Philadelphia, a Sunken Ship, Treasure, and a Boy Pirate? Oh my! Count me in!

Gargoyle by Sheree Zielke

Okay, count me in.  I’m hooked.

When I began my initial research into Philadelphia, I wasn’t expecting to find, of all things, pirates.  But lo and behold, yes, indeedy, matey, I am on my way to see pirates.

Or rather what is left of them. This July.  On a day trip from New York City.

I have decided to ignore pre-arranged babysitting tour company all-in-one tours, and arrange the trip myself on the Amtrak train.  It’ll save my husband and I a bundle of money.  And I am a sucker for the unexpected.

So, the pirate exhibit in Philly was a most delightful unexpected surprise.  I can hardly keep my timbers from shivering.

Read on . . . 

When one thinks of Philadelphia, one most likely gets a picture of the Liberty Bell, with its huge crack (that’s actually not a crack at all; it was done on purpose - it’s a slot introduced by a bell maker who then inserted rivets into the bell, allowing it to ring, albeit temporarily.)  You’ll find the bell in the Liberty Bell Center, inside Philly’s Independence National Historic Park.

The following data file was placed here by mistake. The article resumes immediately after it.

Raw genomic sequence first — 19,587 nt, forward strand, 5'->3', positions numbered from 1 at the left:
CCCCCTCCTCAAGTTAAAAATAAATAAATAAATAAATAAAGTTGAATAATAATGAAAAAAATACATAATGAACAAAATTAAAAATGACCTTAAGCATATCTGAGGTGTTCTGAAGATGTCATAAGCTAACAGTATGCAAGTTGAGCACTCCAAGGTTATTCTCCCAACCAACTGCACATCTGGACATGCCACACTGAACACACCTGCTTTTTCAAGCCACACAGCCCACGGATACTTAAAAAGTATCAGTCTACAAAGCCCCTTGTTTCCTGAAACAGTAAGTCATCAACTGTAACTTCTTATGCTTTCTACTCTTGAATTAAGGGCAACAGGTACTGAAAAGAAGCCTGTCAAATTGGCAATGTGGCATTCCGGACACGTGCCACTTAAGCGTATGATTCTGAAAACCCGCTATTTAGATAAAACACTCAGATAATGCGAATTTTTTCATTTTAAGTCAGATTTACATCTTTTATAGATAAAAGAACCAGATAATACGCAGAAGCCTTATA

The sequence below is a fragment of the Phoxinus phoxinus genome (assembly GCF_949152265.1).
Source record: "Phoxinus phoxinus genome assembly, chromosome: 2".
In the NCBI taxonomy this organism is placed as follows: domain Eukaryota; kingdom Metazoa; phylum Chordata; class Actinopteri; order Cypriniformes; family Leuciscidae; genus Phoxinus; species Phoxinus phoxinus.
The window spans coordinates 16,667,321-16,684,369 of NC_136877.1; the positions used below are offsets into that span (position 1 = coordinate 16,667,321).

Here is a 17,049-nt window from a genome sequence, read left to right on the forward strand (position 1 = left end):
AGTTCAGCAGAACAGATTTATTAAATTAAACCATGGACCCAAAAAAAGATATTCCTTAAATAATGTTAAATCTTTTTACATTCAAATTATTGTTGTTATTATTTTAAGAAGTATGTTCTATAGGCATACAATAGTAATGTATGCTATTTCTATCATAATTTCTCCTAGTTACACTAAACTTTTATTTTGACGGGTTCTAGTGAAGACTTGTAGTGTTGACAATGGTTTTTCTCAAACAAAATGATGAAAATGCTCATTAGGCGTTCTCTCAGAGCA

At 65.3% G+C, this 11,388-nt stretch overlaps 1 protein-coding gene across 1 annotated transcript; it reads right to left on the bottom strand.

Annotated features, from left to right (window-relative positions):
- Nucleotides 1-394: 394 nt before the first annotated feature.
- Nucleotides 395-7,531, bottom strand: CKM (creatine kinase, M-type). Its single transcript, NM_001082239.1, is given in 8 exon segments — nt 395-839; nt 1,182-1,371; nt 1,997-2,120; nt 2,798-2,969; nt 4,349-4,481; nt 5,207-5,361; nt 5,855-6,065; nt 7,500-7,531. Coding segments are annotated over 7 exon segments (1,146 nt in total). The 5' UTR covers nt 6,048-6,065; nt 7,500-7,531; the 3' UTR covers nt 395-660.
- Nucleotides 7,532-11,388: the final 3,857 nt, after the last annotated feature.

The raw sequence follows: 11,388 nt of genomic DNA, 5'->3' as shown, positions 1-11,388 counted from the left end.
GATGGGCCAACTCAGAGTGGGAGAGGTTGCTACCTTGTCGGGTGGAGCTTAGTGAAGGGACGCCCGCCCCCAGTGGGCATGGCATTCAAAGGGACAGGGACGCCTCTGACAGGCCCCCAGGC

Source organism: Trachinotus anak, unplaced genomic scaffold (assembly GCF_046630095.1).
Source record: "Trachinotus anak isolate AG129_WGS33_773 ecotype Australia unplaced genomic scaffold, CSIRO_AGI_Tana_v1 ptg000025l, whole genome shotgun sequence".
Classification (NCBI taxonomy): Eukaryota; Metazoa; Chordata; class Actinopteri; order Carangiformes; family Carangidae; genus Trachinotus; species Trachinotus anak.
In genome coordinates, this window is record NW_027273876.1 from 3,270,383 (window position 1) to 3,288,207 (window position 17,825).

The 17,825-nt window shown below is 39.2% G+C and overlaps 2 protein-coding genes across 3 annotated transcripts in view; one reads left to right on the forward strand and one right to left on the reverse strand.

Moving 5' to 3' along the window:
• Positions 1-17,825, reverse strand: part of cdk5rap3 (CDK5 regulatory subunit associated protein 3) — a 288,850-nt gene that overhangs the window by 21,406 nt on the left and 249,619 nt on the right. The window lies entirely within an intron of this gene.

Oh, then there is Philly’s famous cheesesteak sandwich, of course.  And the Rocky steps - you know the ones leading up to the Philadelphia Museum of Art, that Sylvestor Stallone’s boxing hero conquered.

Franklin Institute Pirate Logo

But wait, there is another museum, the Franklin Institute, on 20th Street.  Here’s where pirate fanatics will find Philly’s newest tourist attraction: “Real Pirates: The Untold Story of the Whydah.”

The Whydah was an ill-fated slave trade ship, turned pirate ship, that met its end off the coast of Cape Cod, Massachsetts, in 1717.  One of the crew members was the ripe old age of 9 years old, John King.  The wretched strong-willed child actually threatened to harm his mother who had warned him against the life of a pirate.  Little brat.  Got what he deserved, I say.

The Real Pirates exhibit boasts over 200 pirate artifacts, including treasure chests from the Whydah, the first “fully-authenticated pirate ship discovered in American waters.”  (Franklin Institute)  There is even a recreation of the ship’s stern, the captain’s quarters, and a below-decks experience.

Now what living, breathing person, with only the tiniest sense of adventure, can resist such an exhibit?  Not I, I say.

Anyway,  here’s the link for the exhibit at the Franklin Institute.

And here is an in-depth National Geographic story on the Whydah.

Have you seen the new Real Pirates exhibit?  If so, do share.  What did you think?  How long did you spend there?  Do you share my fascination with pirates?  If so, tell all.

Aye, aye, Matey!

Wishing you safe and happy travels,
Sheree Zielke

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